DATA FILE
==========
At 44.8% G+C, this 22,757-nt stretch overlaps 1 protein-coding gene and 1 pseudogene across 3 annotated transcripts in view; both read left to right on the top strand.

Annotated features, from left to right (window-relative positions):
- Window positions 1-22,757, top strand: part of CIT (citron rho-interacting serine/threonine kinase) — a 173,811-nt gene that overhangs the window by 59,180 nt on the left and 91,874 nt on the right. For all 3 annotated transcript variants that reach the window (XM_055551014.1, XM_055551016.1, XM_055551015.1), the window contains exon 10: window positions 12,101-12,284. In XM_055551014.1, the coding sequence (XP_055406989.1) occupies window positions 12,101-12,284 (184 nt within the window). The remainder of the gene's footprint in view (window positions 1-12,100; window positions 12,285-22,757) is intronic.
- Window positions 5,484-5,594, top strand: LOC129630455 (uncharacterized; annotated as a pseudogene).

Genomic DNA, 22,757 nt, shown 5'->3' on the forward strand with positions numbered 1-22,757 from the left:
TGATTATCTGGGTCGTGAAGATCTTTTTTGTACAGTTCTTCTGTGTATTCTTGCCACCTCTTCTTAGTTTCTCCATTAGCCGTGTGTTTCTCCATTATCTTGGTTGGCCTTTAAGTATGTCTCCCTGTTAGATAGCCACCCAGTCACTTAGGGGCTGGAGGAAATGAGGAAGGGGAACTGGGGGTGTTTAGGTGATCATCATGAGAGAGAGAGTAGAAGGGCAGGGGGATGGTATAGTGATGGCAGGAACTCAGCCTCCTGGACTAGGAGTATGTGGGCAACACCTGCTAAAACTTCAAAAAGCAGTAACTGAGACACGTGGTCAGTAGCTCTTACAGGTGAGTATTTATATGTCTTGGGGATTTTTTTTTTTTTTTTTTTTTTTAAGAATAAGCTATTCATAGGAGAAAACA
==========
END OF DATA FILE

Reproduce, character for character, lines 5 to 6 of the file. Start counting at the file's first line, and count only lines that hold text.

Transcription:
Genomic DNA, 22,757 nt, shown 5'->3' on the forward strand with positions numbered 1-22,757 from the left:
TGATTATCTGGGTCGTGAAGATCTTTTTTGTACAGTTCTTCTGTGTATTCTTGCCACCTCTTCTTAGTTTCTCCATTAGCCGTGTGTTTCTCCATTATCTTGGTTGGCCTTTAAGTATGTCTCCCTGTTAGATAGCCACCCAGTCACTTAGGGGCTGGAGGAAATGAGGAAGGGGAACTGGGGGTGTTTAGGTGATCATCATGAGAGAGAGAGTAGAAGGGCAGGGGGATGGTATAGTGATGGCAGGAACTCAGCCTCCTGGACTAGGAGTATGTGGGCAACACCTGCTAAAACTTCAAAAAGCAGTAACTGAGACACGTGGTCAGTAGCTCTTACAGGTGAGTATTTATATGTCTTGGGGATTTTTTTTTTTTTTTTTTTTTTTAAGAATAAGCTATTCATAGGAGAAAACA